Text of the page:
The Compass DeRose Guide to Emergency Preparedness: Water
This page was written by Steven J. DeRose, and was last updated on 2003-03-22.
Water is pretty easy. The main points to remember are:
- Stock at least 1 gallon of clean water per person per day. Think hard about how long you want to be able to stay in your shelter location.
- Rotate your water supply. One easy way is to use bottled water regularly, and just have extra bottles; but unless your normal water is poor, this is a lot more expense than dumping and refilling a bunch of water containers every 6 months or so.
- Adding a pinch of bleach or iodine will keep the water clean much longer. Don't just do it by guess, though -- read up on how to do so. A bottle of Chlorine bleach will purify a lot of water.
- Boiling water for a few minutes will kill just about any microorganism in it. It won't do much for chemical poisons.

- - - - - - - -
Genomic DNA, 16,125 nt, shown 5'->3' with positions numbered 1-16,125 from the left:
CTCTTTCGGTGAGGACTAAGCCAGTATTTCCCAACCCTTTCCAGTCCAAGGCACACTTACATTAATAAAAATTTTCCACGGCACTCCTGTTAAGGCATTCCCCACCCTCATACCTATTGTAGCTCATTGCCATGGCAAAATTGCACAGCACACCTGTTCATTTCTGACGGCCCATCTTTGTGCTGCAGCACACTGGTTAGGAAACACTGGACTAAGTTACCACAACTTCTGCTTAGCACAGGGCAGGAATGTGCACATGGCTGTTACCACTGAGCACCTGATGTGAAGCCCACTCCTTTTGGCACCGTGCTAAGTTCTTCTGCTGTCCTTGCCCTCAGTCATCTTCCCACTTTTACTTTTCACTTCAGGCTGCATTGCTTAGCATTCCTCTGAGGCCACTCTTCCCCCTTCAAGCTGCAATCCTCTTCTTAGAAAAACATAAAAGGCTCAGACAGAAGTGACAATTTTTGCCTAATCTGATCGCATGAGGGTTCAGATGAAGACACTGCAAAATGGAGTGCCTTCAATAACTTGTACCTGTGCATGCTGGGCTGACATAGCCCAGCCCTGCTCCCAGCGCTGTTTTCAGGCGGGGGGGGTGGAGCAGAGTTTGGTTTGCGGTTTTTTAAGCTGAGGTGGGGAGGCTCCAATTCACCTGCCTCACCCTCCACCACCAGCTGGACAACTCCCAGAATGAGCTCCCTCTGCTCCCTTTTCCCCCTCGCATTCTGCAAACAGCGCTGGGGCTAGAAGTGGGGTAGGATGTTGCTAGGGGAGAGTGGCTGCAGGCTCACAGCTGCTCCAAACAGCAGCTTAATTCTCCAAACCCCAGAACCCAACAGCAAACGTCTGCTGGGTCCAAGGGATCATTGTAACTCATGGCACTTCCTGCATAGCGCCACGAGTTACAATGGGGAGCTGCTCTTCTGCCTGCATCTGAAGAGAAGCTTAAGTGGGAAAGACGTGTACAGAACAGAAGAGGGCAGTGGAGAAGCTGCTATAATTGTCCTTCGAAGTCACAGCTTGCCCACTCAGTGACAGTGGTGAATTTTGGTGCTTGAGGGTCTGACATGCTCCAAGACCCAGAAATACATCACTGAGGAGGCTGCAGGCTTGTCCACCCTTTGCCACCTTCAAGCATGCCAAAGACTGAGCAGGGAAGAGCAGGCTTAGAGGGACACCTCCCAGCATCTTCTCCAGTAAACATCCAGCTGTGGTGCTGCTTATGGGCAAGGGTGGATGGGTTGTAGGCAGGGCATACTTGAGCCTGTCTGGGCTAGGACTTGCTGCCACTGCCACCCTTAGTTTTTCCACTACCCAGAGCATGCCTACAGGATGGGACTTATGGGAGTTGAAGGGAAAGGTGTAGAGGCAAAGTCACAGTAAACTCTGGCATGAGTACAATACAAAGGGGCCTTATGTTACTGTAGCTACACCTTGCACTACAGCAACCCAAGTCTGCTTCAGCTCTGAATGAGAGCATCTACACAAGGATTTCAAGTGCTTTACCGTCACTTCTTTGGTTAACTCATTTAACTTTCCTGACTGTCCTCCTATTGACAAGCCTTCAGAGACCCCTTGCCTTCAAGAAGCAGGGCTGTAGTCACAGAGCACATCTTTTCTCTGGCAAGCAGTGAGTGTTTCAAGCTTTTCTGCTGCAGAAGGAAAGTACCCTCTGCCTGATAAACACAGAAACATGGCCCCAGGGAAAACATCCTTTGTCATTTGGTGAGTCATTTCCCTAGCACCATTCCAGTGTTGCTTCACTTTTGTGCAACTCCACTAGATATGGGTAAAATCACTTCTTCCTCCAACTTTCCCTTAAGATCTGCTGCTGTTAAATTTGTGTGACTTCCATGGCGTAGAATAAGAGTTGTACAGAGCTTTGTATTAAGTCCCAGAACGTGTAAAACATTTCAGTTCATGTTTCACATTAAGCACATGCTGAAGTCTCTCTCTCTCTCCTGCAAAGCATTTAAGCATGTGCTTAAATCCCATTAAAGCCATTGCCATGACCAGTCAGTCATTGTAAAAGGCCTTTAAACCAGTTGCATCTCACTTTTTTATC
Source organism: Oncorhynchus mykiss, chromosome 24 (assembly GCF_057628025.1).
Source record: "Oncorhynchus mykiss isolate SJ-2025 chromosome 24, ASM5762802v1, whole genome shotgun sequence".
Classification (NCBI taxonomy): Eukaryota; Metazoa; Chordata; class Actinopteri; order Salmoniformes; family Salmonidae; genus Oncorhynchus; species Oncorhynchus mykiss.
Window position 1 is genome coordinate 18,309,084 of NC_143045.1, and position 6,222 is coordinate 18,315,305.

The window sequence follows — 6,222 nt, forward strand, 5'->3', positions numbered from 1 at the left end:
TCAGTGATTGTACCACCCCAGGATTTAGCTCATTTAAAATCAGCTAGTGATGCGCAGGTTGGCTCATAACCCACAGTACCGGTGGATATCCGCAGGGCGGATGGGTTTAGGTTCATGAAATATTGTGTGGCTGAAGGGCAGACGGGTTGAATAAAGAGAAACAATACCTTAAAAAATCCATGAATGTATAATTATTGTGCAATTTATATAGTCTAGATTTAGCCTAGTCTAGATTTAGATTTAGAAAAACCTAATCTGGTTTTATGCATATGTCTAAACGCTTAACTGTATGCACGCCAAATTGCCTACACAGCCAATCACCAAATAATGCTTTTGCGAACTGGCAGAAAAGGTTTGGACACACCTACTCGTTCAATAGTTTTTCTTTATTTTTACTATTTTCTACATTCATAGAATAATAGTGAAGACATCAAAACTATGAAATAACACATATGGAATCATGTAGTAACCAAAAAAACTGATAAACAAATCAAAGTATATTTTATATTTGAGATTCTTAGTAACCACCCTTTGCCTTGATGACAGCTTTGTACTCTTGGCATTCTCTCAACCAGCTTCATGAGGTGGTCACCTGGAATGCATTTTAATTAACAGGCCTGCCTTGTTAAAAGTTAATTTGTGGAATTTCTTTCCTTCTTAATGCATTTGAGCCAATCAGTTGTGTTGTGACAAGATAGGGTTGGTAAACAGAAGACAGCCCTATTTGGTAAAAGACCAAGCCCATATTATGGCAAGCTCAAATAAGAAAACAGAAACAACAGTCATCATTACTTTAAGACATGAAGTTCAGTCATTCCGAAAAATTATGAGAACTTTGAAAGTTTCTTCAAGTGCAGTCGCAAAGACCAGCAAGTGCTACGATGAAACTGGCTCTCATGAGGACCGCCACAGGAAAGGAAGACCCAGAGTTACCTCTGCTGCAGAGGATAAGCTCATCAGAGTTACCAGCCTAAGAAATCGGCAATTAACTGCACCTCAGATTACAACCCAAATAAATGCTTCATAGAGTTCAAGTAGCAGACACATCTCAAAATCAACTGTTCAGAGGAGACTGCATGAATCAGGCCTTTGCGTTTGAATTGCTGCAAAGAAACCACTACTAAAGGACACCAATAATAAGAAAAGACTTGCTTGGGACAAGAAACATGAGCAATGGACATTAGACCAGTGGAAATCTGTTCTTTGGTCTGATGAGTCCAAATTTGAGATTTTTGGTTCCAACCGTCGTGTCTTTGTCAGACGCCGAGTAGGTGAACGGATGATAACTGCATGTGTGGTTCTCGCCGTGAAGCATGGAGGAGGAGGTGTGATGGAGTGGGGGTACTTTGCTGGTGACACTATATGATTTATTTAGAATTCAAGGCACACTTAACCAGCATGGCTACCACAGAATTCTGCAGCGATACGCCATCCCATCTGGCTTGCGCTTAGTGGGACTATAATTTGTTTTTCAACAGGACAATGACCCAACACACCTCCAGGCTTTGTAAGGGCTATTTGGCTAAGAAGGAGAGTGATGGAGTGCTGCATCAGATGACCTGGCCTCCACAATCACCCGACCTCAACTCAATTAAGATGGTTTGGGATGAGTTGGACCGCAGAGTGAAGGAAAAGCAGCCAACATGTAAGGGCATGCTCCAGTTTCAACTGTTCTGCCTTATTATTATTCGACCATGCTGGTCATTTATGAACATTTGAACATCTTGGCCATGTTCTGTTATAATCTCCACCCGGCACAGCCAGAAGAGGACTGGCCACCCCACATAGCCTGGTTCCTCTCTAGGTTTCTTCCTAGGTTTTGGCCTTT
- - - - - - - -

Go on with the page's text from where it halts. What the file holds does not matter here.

- Most home water filtration systems will remove a limited range of chemical and biological hazards -- lead being the most important one. Don't assume they'll do more than they do.
- Remember that you probably have a whole lot of clean water in your hot water heater. Turn off the main water inlet to your house if there's a known problem. If you're confident that you did that before anything got into your hot water heater, use the drain valve at the bottom.
- Water makes a pretty good radiation shield. If you plan to hide out in a basement, consider sotcking your water in rectangular containers (2.5 gallon ones are in most supermarkets), and stack those between the ceiling beams to add to your shielding.
- Last but by no means least, don't wait until the government announces a danger before getting your water supply in order. There won't be any left then. Do it now if you're going to do it.
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